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Is BP plc Or Royal Bank of Scotland Group plc The Better Recovery Play Today?

Oil giant BP (LSE: BP) and banking behemoth Royal Bank of Scotland (LSE: RBS) have performed like racing demons over the past 12 months, competing in a hell-for-leather race to the bottom. This has certainly been hellish for investors, who have seen the value of their holdings fall by 16% and 23% respectively. 

BP has done better than many in its stricken sector, for example, fellow major Royal Dutch Shell is down 28%. RBS has done far worse than its rivals, however, with Barclays and Lloyds Banking Group down a relatively tame 5% and 8% respectively.

Barclays Bounce?

This suggests to me that Barclays – for once – is the victim of broader forces rather than its own errors. The problem is that these broader forces take the form of the collapsing oil price, which sees no sign of reversing itself as yet, with WTI crude now trading below $40 a barrel. The final hope of an immediate oil price recovery was dashed by the recent Opec meeting, where Saudi Arabia refused to consider cutting production unless all major oil producers did so, including non-OPEC members such as Russia, and that doesn’t seem likely given the desperate battle for market share.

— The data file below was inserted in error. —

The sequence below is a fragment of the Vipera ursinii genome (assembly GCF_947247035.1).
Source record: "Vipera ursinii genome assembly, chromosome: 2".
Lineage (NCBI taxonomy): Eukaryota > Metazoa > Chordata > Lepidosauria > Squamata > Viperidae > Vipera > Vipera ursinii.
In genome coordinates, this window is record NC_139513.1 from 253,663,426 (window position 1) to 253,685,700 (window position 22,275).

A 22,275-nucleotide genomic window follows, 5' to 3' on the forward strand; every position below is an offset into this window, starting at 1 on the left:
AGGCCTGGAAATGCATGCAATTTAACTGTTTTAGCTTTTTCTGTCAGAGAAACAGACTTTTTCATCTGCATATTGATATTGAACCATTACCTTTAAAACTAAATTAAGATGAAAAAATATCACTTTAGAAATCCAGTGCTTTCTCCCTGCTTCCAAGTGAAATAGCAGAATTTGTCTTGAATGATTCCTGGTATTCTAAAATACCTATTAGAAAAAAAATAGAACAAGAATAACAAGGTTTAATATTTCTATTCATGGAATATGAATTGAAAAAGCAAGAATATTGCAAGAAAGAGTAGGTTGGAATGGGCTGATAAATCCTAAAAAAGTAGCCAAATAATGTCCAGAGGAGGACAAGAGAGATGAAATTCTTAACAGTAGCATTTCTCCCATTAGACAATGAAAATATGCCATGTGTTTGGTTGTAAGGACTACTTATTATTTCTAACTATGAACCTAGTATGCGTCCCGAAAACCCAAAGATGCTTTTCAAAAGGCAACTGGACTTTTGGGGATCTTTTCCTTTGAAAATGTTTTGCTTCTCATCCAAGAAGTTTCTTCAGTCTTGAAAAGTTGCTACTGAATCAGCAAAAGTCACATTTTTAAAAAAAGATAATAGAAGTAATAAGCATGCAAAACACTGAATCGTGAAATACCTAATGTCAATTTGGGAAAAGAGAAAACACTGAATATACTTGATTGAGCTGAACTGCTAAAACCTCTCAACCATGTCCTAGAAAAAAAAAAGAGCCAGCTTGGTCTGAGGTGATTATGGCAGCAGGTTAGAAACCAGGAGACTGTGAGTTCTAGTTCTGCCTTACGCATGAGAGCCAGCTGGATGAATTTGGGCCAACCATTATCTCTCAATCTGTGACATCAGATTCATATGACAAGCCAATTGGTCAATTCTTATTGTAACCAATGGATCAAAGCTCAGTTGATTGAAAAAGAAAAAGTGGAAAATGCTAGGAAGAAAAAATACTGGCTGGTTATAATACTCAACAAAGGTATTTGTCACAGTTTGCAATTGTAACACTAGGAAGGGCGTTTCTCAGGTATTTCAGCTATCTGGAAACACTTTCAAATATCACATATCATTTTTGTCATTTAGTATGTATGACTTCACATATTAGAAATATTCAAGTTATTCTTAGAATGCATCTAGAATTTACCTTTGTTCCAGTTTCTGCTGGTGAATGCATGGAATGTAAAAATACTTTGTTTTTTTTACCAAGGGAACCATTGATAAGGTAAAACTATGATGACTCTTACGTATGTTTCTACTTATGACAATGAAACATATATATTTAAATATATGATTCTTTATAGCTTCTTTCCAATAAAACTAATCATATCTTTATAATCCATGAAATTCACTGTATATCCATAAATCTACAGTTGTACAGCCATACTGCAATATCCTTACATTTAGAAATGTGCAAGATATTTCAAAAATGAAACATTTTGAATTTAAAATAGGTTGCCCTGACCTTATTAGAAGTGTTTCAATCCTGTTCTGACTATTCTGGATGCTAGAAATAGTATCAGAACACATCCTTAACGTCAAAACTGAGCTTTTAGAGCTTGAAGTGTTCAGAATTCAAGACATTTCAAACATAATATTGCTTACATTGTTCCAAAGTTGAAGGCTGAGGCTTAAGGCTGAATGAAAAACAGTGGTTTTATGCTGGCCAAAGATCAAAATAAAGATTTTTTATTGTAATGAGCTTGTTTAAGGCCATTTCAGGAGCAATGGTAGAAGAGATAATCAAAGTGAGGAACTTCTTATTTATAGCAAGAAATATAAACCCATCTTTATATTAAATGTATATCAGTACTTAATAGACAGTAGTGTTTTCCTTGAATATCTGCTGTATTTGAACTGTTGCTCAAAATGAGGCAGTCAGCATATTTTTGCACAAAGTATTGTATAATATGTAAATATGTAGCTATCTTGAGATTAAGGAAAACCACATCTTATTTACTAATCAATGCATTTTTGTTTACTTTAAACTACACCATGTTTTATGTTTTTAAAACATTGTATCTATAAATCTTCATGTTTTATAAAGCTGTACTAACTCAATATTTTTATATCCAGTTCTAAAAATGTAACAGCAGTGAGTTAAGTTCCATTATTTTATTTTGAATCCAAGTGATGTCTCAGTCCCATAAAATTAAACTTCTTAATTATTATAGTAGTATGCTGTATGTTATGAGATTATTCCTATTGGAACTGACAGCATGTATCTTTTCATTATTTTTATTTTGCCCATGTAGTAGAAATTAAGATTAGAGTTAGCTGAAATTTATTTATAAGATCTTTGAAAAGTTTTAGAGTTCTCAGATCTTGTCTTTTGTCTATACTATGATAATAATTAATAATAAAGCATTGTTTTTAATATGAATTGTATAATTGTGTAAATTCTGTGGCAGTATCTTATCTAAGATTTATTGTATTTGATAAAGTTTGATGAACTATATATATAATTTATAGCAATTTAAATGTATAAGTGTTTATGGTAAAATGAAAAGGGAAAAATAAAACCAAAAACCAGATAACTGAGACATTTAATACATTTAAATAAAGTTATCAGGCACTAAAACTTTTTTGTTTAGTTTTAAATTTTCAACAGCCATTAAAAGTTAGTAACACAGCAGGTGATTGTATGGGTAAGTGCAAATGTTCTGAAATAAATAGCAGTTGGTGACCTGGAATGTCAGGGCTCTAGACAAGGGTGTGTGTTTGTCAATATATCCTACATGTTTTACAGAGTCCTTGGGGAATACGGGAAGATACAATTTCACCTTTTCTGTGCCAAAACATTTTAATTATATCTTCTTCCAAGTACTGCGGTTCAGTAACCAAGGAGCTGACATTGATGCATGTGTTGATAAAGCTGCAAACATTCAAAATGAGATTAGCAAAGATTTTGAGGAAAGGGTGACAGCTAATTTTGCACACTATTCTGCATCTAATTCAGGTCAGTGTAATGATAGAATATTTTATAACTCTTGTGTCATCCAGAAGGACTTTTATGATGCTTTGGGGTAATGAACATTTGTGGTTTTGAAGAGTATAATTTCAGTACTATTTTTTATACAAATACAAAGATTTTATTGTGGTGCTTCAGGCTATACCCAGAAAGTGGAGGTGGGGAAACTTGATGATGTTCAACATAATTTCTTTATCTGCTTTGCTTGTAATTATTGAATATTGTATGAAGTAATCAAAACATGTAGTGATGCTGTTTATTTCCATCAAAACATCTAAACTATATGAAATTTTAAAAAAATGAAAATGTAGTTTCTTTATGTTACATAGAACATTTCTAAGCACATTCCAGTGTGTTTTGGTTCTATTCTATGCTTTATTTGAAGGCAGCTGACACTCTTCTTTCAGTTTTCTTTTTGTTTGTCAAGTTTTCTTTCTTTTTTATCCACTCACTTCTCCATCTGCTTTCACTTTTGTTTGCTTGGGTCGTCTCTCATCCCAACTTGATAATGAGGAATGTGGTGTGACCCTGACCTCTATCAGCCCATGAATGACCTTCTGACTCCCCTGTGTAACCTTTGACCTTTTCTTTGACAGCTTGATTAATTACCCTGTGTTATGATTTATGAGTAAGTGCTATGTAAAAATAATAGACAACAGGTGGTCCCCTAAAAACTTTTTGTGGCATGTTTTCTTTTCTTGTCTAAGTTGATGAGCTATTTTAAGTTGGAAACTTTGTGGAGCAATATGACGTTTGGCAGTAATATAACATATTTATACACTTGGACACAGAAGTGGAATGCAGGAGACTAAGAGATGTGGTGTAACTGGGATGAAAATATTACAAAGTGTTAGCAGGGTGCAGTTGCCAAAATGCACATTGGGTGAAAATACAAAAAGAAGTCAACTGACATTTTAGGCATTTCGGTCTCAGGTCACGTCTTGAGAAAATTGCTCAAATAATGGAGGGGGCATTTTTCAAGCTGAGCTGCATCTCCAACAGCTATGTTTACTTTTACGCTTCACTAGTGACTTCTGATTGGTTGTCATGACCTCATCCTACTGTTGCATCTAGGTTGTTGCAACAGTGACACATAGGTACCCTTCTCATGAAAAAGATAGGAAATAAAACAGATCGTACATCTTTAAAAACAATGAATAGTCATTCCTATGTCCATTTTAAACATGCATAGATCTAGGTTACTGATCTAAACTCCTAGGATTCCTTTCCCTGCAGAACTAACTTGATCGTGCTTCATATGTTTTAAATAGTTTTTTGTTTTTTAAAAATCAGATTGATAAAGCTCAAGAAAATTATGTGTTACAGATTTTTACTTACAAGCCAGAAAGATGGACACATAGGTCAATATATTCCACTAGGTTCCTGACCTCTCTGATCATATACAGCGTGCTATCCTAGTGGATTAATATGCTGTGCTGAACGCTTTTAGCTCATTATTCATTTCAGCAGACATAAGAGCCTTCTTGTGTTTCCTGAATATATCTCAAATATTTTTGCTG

I suspect the new year could bring further oil price falls and ratchet up the pressure on BP’s dividend payouts, which now offer investors a yield of 6.90%. If oil stays cheap towards the summer and beyond, the dividend may come under threat, despite management’s public commitment. At some point, oil will surely rebound. US shale drillers have shocked the Saudis by their resilience, but next year their remaining oil hedges will expire, and when that happens they may struggle to renew their credit lines, hitting supply.

The further oil falls, the more dramatic the likely rebound. BP should recover, but you may need nerves of steel and barrels of patience while you wait.

RBS Recovery?

2016 was the year that markets finally lost their patience with RBS. At today’s price of 304p, it is well below its 52-week high of 414p. Yet recent Q3 results had the odd bright spot, including £952m attributable profits, up from £896m in Q3 2014. There were also plenty of costs, including £847m on restructuring, aggravated by the £394m fall in investment banking profits, as it scales down the division.

Yet I see signs of hope. The Go-forward bank, based on core NatWest and RBS retail and commercial banking operations, is going forward quite nicely, as RBS rebuilds itself as a more modest UK-focused banking operation. UK personal and business banking on mainland UK generates a healthy 33% return on equity.

The recovery will take time. There is still no dividend but investors are pinning their hopes on a resumption from the end of 2016. Most analysts assume this will trigger a share price re-rating, although forecasts suggesting that Lloyds will yield 5.1% by next December have done little for its share price lately.

RBS will no doubt have to weather more rate rigging and mis-selling scandals, but it is building its capital strength, winding down its exit bank, and can anticipate a more optimistic future. I expect both BP and RBS to recover, but today’s buyers may not reap their rewards until 2017.

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Harvey Jones has no position in any shares mentioned. The Motley Fool UK has no position in any of the shares mentioned. We Fools don't all hold the same opinions, but we all believe that considering a diverse range of insights makes us better investors.